11:5-8 — 5 The righteousness of the blameless keeps his way straight, but the wicked falls by his own wickedness. 6 The righteousness of the upright delivers them, but the treacherous are taken captive by their lust. 7 When the wicked dies, his hope will perish, and the expectation of wealth perishes too. 8 The righteous is delivered from trouble, and the wicked walks into it instead.
These verses continue the theme found in vv. 3-4. The wicked fall “by his own wickedness” and they “are taken captive by their lust.” His wealth will not protect him (v. 4) and all his hopes will also perish with him (v. 7). His wealth will neither protect nor deliver him (v. 7). The wicked look to their wealth for deliverance and protection (expectation = hope). All that he has used to protect himself from the impending calamity will fail; his fears will be realized.
The righteous, on the other hand, will walk in a straight (smooth) path and will be delivered from trouble (v. 8). Each one will reap the fruit of his actions. The wicked walks into trouble while the righteous are delivered from it. Haman is hanged; Mordecai escapes; Daniel survives the lions; his enemies fall prey to them.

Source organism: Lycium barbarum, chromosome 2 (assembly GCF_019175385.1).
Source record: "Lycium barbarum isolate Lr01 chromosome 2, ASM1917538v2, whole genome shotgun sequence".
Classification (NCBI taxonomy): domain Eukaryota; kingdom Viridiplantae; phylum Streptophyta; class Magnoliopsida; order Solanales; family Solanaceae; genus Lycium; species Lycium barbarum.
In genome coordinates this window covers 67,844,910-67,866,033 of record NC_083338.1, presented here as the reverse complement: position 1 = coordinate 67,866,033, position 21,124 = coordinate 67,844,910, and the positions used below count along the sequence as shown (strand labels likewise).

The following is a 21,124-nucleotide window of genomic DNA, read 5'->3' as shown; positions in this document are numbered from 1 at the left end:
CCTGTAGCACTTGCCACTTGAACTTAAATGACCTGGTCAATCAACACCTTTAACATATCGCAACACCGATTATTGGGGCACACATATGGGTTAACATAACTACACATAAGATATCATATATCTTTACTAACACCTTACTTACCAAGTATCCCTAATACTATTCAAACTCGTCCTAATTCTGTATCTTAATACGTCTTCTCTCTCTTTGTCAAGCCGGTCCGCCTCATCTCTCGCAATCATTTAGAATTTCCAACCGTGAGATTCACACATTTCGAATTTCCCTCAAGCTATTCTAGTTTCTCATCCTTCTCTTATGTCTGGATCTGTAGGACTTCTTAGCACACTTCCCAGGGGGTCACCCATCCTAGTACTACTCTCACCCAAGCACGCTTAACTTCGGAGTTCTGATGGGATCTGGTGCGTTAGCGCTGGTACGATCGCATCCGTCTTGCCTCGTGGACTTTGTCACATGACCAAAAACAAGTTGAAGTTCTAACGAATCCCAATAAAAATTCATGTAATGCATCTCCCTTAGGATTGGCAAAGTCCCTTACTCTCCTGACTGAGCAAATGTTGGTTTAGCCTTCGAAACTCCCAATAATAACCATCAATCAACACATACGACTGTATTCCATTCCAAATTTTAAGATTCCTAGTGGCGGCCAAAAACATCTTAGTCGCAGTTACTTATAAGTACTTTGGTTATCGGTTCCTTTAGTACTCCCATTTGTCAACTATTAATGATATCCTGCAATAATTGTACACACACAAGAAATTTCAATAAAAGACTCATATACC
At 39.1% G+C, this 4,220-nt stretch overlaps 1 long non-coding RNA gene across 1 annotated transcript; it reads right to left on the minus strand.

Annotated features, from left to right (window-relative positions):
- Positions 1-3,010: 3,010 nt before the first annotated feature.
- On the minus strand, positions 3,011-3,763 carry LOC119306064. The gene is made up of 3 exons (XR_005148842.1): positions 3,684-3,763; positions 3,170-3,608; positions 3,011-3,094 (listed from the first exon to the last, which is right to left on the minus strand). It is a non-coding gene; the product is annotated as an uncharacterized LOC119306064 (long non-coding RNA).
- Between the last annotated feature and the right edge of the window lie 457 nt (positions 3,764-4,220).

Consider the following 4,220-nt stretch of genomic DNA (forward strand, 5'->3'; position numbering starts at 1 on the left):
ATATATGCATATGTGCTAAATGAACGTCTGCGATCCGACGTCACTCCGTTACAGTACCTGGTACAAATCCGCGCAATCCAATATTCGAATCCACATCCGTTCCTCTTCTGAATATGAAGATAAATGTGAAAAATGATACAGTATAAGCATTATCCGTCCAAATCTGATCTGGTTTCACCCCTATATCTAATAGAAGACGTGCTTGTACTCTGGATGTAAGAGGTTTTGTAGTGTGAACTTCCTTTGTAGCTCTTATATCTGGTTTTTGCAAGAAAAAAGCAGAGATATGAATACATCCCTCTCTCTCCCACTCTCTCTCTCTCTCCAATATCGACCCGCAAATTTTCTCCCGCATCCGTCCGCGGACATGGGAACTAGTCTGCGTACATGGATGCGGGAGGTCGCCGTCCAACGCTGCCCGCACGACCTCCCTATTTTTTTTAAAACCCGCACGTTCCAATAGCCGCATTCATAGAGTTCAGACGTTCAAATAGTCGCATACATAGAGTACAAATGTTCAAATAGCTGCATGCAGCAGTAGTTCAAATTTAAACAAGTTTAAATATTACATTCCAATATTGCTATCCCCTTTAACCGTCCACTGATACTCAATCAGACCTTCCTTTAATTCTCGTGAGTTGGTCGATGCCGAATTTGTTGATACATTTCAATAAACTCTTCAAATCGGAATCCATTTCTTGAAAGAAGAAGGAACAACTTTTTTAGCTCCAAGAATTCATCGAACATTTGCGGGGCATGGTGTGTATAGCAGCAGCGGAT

11:9 — With his mouth the godless man would destroy his neighbor, but by knowledge the righteous are delivered.
This is not an exact parallel but quite close. Solomon once again contrasts the godless and the righteous. The godless (or the deceiver) uses his mouth for evil; the righteous, on the other hand, utilizes his knowledge for good. The godless destroys his neighbor with his mouth while the righteous delivers himself (and presumably his neighbor) with his knowledge. “We are likely to understand this to mean that the speech (advice, counsel) of the godless leads to harm for those who are close to them because it lacks knowledge. And then in the second colon, the knowledge of the righteous when spoken allows not only the righteous but also those around them (their neighbors) to navigate life’s difficulties.” (Longman) Perhaps we should ask ourselves, “Does my advice help or harm? Do my words destroy or deliver? Are my neighbors or friends better off on account of my words or are they worse off?” What does our past history indicate?
I’ve seen a record of destroyed or strained relationships because of something a person said. The person seems oblivious to it and engages in the next relationship only to sour it. Their counsel, conversations, etc. did eventually ruin relationships. Unfortunately, I have in mind people who are members in churches. Though not godless in their lives, their words appear to be no different than the godless on account of its impact on people. Do we know of anyone truly blessed by the words we have spoken (not advice concerning decoration, how to fix a car, input regarding vain interests, etc.)? Has our knowledge delivered anyone?
 Many textual and philological issues complicate our understanding of this verse. I will simply use the text as offered by ESV.